It became increasingly clear that the US dollar was overvalued through the 1960s. The persistent external deficits and the rapid build up of reserves by Japan as a result of its strong surpluses was indicative. The rather large decline in the US trade surplus in 1968 provided a clue to this assessment.

By 1971, the persistent US external deficits and other problems in the international monetary system reached the crisis point.

In fact, the Bretton Wood system had been under strain through the 1960s. With the growth in World trade throughout the 1960s, the system required a commensurate growth in reserves to defend the agreed fixed parities and a growth in IMF resources, given its support role to nations with temporary external imbalances.

Further, the growth in reserves had to be proportionality split between gold and US dollars, given the convertibility arrangements. Participating nations had to have certainty that they could always convert their US dollar holdings into gold on demand.

With growing US deficits, the rapid growth in US dollars in the world reserves and a shortage of new gold started to stretch the system as early as 1960. Throughout the 1960s, the US was losing gold as it maintained convertibility in the face of a slower growth in overall World gold production.




Saturday Quiz

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That is enough for today!

(c) Copyright 2013 Bill Mitchell. All Rights Reserved.

This Post Has 2 Comments

  1. I’d find it helpful if you expanded on WHY it was so widely accepted that currency exchange rates should not float. Soddy ‘s work expounding on why he thought they should float was well known but rejected I guess -but why? I suppose Wynn Godley must have been at the heart of this as he was a key figure in the Treasury at that time and yet much of MMT builds on his work doesn’t it? Explaining this difference in view point seems crucial to me.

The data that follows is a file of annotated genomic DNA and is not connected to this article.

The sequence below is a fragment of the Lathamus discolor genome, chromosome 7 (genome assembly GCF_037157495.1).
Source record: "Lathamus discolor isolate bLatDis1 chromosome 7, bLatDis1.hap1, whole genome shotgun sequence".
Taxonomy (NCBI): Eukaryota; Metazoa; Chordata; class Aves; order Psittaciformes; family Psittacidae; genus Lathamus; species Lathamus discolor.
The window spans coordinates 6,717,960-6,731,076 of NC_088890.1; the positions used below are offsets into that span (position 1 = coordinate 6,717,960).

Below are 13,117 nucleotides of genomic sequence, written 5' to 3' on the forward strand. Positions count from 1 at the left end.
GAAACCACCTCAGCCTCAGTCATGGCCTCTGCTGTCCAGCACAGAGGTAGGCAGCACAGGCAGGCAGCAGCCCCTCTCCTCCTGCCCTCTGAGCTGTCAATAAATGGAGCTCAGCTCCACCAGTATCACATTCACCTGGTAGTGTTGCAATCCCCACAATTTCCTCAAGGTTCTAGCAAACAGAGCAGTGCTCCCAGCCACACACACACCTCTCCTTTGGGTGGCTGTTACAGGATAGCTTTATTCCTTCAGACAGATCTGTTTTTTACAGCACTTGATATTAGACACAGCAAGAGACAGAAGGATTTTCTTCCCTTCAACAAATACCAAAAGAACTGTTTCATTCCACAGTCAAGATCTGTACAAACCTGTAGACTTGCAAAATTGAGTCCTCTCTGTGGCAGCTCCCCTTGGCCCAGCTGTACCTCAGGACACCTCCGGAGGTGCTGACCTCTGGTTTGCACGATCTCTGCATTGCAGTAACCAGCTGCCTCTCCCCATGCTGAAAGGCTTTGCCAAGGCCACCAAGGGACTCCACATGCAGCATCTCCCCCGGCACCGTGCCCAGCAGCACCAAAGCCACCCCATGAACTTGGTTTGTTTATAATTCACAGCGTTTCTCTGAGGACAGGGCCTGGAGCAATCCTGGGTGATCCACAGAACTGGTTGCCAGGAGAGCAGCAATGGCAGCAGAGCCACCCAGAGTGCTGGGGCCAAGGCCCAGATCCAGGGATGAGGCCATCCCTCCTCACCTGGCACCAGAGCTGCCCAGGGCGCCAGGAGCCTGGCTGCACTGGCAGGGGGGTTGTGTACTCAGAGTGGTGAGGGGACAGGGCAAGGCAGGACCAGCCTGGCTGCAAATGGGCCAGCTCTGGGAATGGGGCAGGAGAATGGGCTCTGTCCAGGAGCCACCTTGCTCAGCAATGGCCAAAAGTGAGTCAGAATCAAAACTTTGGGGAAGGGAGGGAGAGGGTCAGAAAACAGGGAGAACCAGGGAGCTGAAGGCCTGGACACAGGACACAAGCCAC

I’m also struck but how Wynn Godley was anti-euro because the euro zone lacks fiscal union and yet having pegged exchange rates between US , UK, Japan etc as was the case in the 1960s when Godley was one of those at the helm seems fairly similar to a eurozone type arrangement in that it amounts to (partial) monetary union without fiscal union. Did he have a U-turn in his view point between 1970 and 1990 on this?

    PS. I just googled this and found one of Ramanan’s posts where he quotes Nicolas Kaldor. It would be very helpful to get your angle on this too. I’ve pasted from Ramanan’s post below:

    “Nicky Kaldor also had a paper The Relative Merits Of Fixed Exchange And Floating Rates – a memorandum as an economic adviser to the Chancellor in 1965 in which he was arguing for the merits of floating the exchange rates. In page xiii from introduction to Further Essays On Applied Economics he confesses:

    The strategy advocated in my 1965 paper “The Relative Merits of Fixed and Floating Exchange Rates” thus proved in practice futile …

    … So the policy which I advocated in the 1960s and developed at greater length in my 1970 Presidential Address to the British Association, of reconciling full employment growth with equilibrium in the balance of payments through adjusting the relationship between import and export propensities by a policy of continuous manipulation of the exchange rate, proved in the event a chimera. The main reason for this was that (along with most economists) I greatly overestimated the effectiveness of the price mechanism in changing the relationship of exports to imports at any given level of income. The doctrine that exports and imports are kept in balance through induced changes in their relative prices is as old and deeply ingrained as almost any proposition in economics.

    So there you have it – realising his mistake earlier than anyone else.

    He goes on further to drive this point:

    … In other words, what the Harrod theory asserts is that trade is kept in balance by variations of production and incomes rather than by price variations: a proposition which implies that the income elasticity of demand of a country’s inhabitants for imports and those of foreigners for its exports are far more important explanatory variables than price elasticities.

    which is essentially saying that it is non-price competitiveness which is far more important than price competiveness.”

  2. To what extent has use of currency exchange rate hedging financial derivatives, by importers and exporters, eroded the capacity of floating exchange rates to moderate trade imbalances?